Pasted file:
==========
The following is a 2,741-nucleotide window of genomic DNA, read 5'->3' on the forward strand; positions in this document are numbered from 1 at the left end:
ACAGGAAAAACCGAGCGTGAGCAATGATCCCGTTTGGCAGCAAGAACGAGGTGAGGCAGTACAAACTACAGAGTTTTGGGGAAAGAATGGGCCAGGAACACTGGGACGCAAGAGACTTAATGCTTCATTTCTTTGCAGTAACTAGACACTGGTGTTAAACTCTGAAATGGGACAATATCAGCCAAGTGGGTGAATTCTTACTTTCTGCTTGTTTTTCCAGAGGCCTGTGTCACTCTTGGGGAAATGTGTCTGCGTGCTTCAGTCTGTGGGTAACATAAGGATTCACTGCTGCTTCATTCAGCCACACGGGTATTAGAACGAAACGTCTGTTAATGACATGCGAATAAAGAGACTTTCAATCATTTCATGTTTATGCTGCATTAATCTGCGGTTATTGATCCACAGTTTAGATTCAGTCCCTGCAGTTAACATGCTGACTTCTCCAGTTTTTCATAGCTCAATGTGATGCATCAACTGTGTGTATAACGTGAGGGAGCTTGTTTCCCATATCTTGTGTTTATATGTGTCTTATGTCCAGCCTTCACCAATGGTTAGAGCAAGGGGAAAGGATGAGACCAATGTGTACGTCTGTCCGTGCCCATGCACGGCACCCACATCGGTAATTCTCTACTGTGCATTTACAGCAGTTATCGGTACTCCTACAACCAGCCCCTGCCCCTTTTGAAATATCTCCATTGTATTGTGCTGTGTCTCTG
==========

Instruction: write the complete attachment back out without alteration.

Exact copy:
The following is a 2,741-nucleotide window of genomic DNA, read 5'->3' on the forward strand; positions in this document are numbered from 1 at the left end:
ACAGGAAAAACCGAGCGTGAGCAATGATCCCGTTTGGCAGCAAGAACGAGGTGAGGCAGTACAAACTACAGAGTTTTGGGGAAAGAATGGGCCAGGAACACTGGGACGCAAGAGACTTAATGCTTCATTTCTTTGCAGTAACTAGACACTGGTGTTAAACTCTGAAATGGGACAATATCAGCCAAGTGGGTGAATTCTTACTTTCTGCTTGTTTTTCCAGAGGCCTGTGTCACTCTTGGGGAAATGTGTCTGCGTGCTTCAGTCTGTGGGTAACATAAGGATTCACTGCTGCTTCATTCAGCCACACGGGTATTAGAACGAAACGTCTGTTAATGACATGCGAATAAAGAGACTTTCAATCATTTCATGTTTATGCTGCATTAATCTGCGGTTATTGATCCACAGTTTAGATTCAGTCCCTGCAGTTAACATGCTGACTTCTCCAGTTTTTCATAGCTCAATGTGATGCATCAACTGTGTGTATAACGTGAGGGAGCTTGTTTCCCATATCTTGTGTTTATATGTGTCTTATGTCCAGCCTTCACCAATGGTTAGAGCAAGGGGAAAGGATGAGACCAATGTGTACGTCTGTCCGTGCCCATGCACGGCACCCACATCGGTAATTCTCTACTGTGCATTTACAGCAGTTATCGGTACTCCTACAACCAGCCCCTGCCCCTTTTGAAATATCTCCATTGTATTGTGCTGTGTCTCTG